Making a Change ft. The Black Student Union


Sophia Lillis

The BSU gathers together to celebrate Black History Month. The group works together to provide a safe place for students to tackle difficult conversations.

February is dedicated as Black History Month. It’s an annual celebration of African American culture, achievements, and history. Cathedral Catholic High School has its very own Black Student Union chapter that welcomes all students to participate in racial equality on campus. 

Sydney Jourdain ‘22 and Bryce Brock ‘22 are both the founders and presidents who brought the Black Student Union chapter that is recognized nationally and globally to CCHS. 

“One of our goals is to spread racial awareness. Especially after George Floyd, we recognized that we really needed something like BSU at Cathedral,” says Senior Sydney Jourdain. 

2020 was a year of monumental change for many. More specifically, the year that illuminated millions of the racial injustices that occur on a daily basis to African Americans. Such as, the murder of George Floyd. This event sparked the BSU president’s attention to how many people ignored the conversations and the African American community. With that in mind, the BSU started at CCHS during the 2020-2021 school year.

“It’s a place where African-American students can have a safe space to talk, hang out, get to know their culture and have those difficult conversations about race,” says Bryce Brock ‘22. 

Like many other cultural clubs on campus, the BSU focuses on welcoming students that may feel singled out. These clubs create safe spaces for students to feel acknowledged, celebrated and most importantly, heard.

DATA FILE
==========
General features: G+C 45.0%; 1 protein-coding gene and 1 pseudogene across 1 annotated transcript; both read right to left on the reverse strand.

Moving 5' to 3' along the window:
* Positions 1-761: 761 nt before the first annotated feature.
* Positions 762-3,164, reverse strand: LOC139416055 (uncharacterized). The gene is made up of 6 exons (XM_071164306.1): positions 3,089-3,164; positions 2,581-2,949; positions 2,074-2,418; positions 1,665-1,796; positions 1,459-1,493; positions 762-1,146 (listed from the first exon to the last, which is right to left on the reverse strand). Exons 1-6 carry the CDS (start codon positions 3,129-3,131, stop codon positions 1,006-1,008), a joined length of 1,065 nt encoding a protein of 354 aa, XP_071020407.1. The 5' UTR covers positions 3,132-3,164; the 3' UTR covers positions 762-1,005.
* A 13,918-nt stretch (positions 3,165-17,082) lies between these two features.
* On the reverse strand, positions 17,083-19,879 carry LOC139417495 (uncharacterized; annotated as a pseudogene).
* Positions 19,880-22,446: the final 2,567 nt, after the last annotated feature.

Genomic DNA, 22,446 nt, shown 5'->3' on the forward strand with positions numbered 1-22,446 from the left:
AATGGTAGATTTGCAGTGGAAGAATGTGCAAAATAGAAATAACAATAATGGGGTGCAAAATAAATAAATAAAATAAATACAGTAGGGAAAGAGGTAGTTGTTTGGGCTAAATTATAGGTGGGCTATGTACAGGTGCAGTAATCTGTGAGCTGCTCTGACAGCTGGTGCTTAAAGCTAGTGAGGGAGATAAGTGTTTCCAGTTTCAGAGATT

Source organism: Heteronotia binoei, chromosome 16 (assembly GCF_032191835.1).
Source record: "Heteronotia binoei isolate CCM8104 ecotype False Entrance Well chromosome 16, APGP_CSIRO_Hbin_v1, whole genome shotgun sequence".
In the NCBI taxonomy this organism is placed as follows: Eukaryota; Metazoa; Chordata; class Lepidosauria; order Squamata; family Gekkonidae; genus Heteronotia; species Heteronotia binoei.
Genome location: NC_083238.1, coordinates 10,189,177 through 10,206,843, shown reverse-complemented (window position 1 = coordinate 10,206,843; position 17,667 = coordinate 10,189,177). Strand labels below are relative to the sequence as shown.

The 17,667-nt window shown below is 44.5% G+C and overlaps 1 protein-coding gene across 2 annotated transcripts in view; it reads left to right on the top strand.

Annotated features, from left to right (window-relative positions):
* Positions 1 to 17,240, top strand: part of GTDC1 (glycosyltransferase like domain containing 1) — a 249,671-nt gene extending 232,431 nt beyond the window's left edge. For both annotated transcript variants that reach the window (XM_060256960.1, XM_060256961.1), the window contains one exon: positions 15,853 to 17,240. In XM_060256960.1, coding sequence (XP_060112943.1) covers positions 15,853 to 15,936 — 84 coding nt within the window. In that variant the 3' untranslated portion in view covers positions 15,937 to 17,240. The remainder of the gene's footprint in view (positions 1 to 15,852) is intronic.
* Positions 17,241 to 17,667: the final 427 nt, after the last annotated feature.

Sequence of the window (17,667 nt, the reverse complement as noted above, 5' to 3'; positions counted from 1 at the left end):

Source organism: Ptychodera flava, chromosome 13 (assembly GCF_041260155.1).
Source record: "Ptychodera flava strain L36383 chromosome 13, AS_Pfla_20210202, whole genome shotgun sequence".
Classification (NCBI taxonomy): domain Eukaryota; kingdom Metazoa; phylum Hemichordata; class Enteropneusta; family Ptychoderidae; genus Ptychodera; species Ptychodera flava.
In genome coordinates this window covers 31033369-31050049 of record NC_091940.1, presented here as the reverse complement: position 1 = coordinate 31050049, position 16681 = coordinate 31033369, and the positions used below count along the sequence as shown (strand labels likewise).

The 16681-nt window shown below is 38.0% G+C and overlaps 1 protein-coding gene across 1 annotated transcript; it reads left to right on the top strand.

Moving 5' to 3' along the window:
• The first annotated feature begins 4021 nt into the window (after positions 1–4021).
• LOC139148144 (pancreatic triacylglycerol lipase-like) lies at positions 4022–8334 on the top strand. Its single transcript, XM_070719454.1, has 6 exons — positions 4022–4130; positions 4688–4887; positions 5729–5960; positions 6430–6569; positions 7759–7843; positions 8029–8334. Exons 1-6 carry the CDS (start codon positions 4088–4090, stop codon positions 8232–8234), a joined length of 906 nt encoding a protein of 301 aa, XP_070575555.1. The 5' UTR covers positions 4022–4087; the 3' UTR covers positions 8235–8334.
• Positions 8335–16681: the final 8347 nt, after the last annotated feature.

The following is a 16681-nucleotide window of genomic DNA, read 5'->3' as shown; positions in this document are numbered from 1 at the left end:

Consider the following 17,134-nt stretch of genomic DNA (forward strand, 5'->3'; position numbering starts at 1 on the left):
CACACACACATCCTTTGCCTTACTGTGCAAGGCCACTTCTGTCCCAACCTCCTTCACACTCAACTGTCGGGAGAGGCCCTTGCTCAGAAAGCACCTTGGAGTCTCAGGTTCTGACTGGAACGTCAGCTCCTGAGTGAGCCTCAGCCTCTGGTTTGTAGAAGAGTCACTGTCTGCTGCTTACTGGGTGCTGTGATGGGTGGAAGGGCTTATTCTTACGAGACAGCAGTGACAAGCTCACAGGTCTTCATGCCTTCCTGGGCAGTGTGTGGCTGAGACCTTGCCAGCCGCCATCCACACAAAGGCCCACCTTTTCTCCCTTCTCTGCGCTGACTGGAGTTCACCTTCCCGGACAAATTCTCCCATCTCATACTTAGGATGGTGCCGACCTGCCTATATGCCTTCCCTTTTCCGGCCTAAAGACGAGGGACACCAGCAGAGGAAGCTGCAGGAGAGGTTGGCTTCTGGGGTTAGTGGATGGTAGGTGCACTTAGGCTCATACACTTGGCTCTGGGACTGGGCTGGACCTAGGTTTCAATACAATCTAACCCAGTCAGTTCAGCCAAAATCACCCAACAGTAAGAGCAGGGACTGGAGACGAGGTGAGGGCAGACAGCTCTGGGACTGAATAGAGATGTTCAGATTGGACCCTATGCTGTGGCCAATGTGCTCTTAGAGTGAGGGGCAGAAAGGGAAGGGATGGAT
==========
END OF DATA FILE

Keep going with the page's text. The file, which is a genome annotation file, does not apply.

The BSU has its eyes set on a future where Cathedral students, no matter their race, feel united instead of singled out. 

“We want to get to the point in Cathedral’s history where we don’t need a space for minorities because we are all so joined in solidarity together,” says Senior Bryce Brock. 

For Black History Month, they host weekly meetings that consist of games, discussions, educational slideshows and the occasional treat to show their appreciation for showing up. They invite all students to join their meetings to spend time with one another and listen to their experiences. 

When asked what the BSU means to her, Sydney Jourdain ‘22 says, “having a space where people can learn about African-American culture and spend time with kids that look like me and Bryce all while feeling welcomed and appreciated.” 

As Black History Month wraps up, the BSU wants to reiterate that “everybody is welcomed” to their meetings. They meet in GC6 (ASB room) with their moderator, Mr. Wilburn, who was able to “make our dreams a reality” when assisting in creating the BSU.

“We expanded BSU so that all races and cultures can come so that they can better understand minorities and African Americans to facilitate conversations between both groups,” says Bryce Brock ‘22. 

If you want to learn more about the Black History Month, below are links to interesting resources.

Photo provided by Bryce Brock ‘22. Black Student Union members get together for a meeting in GC6 during Black History Month.